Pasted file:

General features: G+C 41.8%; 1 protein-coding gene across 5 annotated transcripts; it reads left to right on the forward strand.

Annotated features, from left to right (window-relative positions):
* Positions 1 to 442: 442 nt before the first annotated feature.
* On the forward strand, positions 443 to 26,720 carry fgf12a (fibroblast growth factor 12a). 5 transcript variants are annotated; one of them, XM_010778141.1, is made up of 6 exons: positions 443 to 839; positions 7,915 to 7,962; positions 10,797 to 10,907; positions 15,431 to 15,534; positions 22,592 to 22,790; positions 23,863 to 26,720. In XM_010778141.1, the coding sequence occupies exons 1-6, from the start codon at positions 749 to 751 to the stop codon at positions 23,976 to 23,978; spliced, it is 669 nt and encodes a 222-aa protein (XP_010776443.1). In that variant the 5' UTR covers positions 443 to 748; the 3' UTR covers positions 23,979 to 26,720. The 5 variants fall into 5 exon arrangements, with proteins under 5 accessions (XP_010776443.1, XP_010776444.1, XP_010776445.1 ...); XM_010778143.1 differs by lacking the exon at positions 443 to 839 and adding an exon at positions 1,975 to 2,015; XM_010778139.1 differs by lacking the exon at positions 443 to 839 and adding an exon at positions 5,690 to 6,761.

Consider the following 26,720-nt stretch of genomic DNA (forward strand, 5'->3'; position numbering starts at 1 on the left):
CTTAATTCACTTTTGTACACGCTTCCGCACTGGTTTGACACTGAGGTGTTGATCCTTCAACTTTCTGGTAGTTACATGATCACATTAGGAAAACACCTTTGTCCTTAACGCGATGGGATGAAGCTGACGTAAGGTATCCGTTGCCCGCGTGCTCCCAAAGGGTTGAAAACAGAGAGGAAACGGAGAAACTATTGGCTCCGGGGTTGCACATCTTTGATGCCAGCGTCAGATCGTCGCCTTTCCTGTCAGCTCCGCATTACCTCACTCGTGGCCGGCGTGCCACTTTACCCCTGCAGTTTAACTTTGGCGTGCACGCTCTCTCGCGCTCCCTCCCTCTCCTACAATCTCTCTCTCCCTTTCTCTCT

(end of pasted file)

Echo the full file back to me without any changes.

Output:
General features: G+C 41.8%; 1 protein-coding gene across 5 annotated transcripts; it reads left to right on the forward strand.

Annotated features, from left to right (window-relative positions):
* Positions 1 to 442: 442 nt before the first annotated feature.
* On the forward strand, positions 443 to 26,720 carry fgf12a (fibroblast growth factor 12a). 5 transcript variants are annotated; one of them, XM_010778141.1, is made up of 6 exons: positions 443 to 839; positions 7,915 to 7,962; positions 10,797 to 10,907; positions 15,431 to 15,534; positions 22,592 to 22,790; positions 23,863 to 26,720. In XM_010778141.1, the coding sequence occupies exons 1-6, from the start codon at positions 749 to 751 to the stop codon at positions 23,976 to 23,978; spliced, it is 669 nt and encodes a 222-aa protein (XP_010776443.1). In that variant the 5' UTR covers positions 443 to 748; the 3' UTR covers positions 23,979 to 26,720. The 5 variants fall into 5 exon arrangements, with proteins under 5 accessions (XP_010776443.1, XP_010776444.1, XP_010776445.1 ...); XM_010778143.1 differs by lacking the exon at positions 443 to 839 and adding an exon at positions 1,975 to 2,015; XM_010778139.1 differs by lacking the exon at positions 443 to 839 and adding an exon at positions 5,690 to 6,761.

Consider the following 26,720-nt stretch of genomic DNA (forward strand, 5'->3'; position numbering starts at 1 on the left):
CTTAATTCACTTTTGTACACGCTTCCGCACTGGTTTGACACTGAGGTGTTGATCCTTCAACTTTCTGGTAGTTACATGATCACATTAGGAAAACACCTTTGTCCTTAACGCGATGGGATGAAGCTGACGTAAGGTATCCGTTGCCCGCGTGCTCCCAAAGGGTTGAAAACAGAGAGGAAACGGAGAAACTATTGGCTCCGGGGTTGCACATCTTTGATGCCAGCGTCAGATCGTCGCCTTTCCTGTCAGCTCCGCATTACCTCACTCGTGGCCGGCGTGCCACTTTACCCCTGCAGTTTAACTTTGGCGTGCACGCTCTCTCGCGCTCCCTCCCTCTCCTACAATCTCTCTCTCCCTTTCTCTCT